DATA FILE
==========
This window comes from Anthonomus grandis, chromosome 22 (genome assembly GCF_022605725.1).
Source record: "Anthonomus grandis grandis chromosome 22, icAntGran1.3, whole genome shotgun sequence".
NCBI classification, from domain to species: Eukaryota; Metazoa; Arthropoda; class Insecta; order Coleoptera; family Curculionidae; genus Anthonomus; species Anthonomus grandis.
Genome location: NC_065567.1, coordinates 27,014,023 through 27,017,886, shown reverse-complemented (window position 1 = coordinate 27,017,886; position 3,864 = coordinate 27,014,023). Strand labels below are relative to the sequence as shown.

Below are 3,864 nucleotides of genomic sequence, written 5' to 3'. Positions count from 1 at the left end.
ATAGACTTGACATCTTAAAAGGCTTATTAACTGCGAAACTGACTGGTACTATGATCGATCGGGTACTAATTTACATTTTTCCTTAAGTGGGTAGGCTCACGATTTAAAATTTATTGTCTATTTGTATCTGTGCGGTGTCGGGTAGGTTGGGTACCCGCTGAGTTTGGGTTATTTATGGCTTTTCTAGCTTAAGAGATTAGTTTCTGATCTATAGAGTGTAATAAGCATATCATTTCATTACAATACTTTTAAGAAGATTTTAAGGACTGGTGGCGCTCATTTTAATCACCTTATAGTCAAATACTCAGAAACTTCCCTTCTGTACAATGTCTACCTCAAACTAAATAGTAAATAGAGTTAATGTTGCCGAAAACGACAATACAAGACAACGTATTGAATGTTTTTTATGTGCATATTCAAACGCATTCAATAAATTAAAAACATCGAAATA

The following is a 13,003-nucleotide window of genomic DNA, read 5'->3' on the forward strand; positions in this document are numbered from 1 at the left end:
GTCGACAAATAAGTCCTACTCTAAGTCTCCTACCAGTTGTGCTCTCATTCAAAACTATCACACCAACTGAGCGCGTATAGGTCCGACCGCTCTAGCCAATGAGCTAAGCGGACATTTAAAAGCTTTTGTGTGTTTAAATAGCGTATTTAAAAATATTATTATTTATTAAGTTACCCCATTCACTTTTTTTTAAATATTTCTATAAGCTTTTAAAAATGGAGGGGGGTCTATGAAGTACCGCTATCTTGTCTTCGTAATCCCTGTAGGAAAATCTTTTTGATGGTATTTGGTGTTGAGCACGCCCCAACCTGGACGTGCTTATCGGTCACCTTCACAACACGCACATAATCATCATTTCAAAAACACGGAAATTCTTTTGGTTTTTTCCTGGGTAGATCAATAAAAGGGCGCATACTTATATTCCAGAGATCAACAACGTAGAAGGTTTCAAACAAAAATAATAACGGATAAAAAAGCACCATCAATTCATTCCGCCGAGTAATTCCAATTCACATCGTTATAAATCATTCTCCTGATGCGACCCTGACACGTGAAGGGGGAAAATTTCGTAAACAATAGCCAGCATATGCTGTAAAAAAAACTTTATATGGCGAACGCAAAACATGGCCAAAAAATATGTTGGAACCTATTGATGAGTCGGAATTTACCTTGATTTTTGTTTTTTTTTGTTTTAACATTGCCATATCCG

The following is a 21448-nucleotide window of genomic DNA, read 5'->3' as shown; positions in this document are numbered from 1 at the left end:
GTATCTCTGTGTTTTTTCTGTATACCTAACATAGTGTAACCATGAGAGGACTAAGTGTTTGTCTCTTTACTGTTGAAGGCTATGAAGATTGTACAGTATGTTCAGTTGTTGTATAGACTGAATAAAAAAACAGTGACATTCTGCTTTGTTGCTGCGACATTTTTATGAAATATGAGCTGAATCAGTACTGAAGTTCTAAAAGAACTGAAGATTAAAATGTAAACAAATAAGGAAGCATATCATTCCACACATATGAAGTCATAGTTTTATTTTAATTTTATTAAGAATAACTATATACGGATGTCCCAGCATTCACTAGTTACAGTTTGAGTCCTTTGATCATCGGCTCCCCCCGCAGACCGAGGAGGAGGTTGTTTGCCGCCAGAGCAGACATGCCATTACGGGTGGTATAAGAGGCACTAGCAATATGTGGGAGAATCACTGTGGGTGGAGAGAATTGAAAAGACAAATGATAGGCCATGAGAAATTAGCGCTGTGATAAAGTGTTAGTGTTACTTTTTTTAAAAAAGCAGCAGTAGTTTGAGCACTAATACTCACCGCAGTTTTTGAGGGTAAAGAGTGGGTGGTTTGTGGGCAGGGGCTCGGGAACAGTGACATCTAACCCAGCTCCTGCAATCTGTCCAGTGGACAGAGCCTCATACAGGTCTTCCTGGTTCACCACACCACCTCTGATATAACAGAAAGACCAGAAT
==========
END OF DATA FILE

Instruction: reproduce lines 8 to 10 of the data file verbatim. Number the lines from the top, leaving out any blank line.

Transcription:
GTCGACAAATAAGTCCTACTCTAAGTCTCCTACCAGTTGTGCTCTCATTCAAAACTATCACACCAACTGAGCGCGTATAGGTCCGACCGCTCTAGCCAATGAGCTAAGCGGACATTTAAAAGCTTTTGTGTGTTTAAATAGCGTATTTAAAAATATTATTATTTATTAAGTTACCCCATTCACTTTTTTTTAAATATTTCTATAAGCTTTTAAAAATGGAGGGGGGTCTATGAAGTACCGCTATCTTGTCTTCGTAATCCCTGTAGGAAAATCTTTTTGATGGTATTTGGTGTTGAGCACGCCCCAACCTGGACGTGCTTATCGGTCACCTTCACAACACGCACATAATCATCATTTCAAAAACACGGAAATTCTTTTGGTTTTTTCCTGGGTAGATCAATAAAAGGGCGCATACTTATATTCCAGAGATCAACAACGTAGAAGGTTTCAAACAAAAATAATAACGGATAAAAAAGCACCATCAATTCATTCCGCCGAGTAATTCCAATTCACATCGTTATAAATCATTCTCCTGATGCGACCCTGACACGTGAAGGGGGAAAATTTCGTAAACAATAGCCAGCATATGCTGTAAAAAAAACTTTATATGGCGAACGCAAAACATGGCCAAAAAATATGTTGGAACCTATTGATGAGTCGGAATTTACCTTGATTTTTGTTTTTTTTTGTTTTAACATTGCCATATCCG

The following is a 21448-nucleotide window of genomic DNA, read 5'->3' as shown; positions in this document are numbered from 1 at the left end:
GTATCTCTGTGTTTTTTCTGTATACCTAACATAGTGTAACCATGAGAGGACTAAGTGTTTGTCTCTTTACTGTTGAAGGCTATGAAGATTGTACAGTATGTTCAGTTGTTGTATAGACTGAATAAAAAAACAGTGACATTCTGCTTTGTTGCTGCGACATTTTTATGAAATATGAGCTGAATCAGTACTGAAGTTCTAAAAGAACTGAAGATTAAAATGTAAACAAATAAGGAAGCATATCATTCCACACATATGAAGTCATAGTTTTATTTTAATTTTATTAAGAATAACTATATACGGATGTCCCAGCATTCACTAGTTACAGTTTGAGTCCTTTGATCATCGGCTCCCCCCGCAGACCGAGGAGGAGGTTGTTTGCCGCCAGAGCAGACATGCCATTACGGGTGGTATAAGAGGCACTAGCAATATGTGGGAGAATCACTGTGGGTGGAGAGAATTGAAAAGACAAATGATAGGCCATGAGAAATTAGCGCTGTGATAAAGTGTTAGTGTTACTTTTTTTAAAAAAGCAGCAGTAGTTTGAGCACTAATACTCACCGCAGTTTTTGAGGGTAAAGAGTGGGTGGTTTGTGGGCAGGGGCTCGGGAACAGTGACATCTAACCCAGCTCCTGCAATCTGTCCAGTGGACAGAGCCTCATACAGGTCTTCCTGGTTCACCACACCACCTCTGATATAACAGAAAGACCAGAAT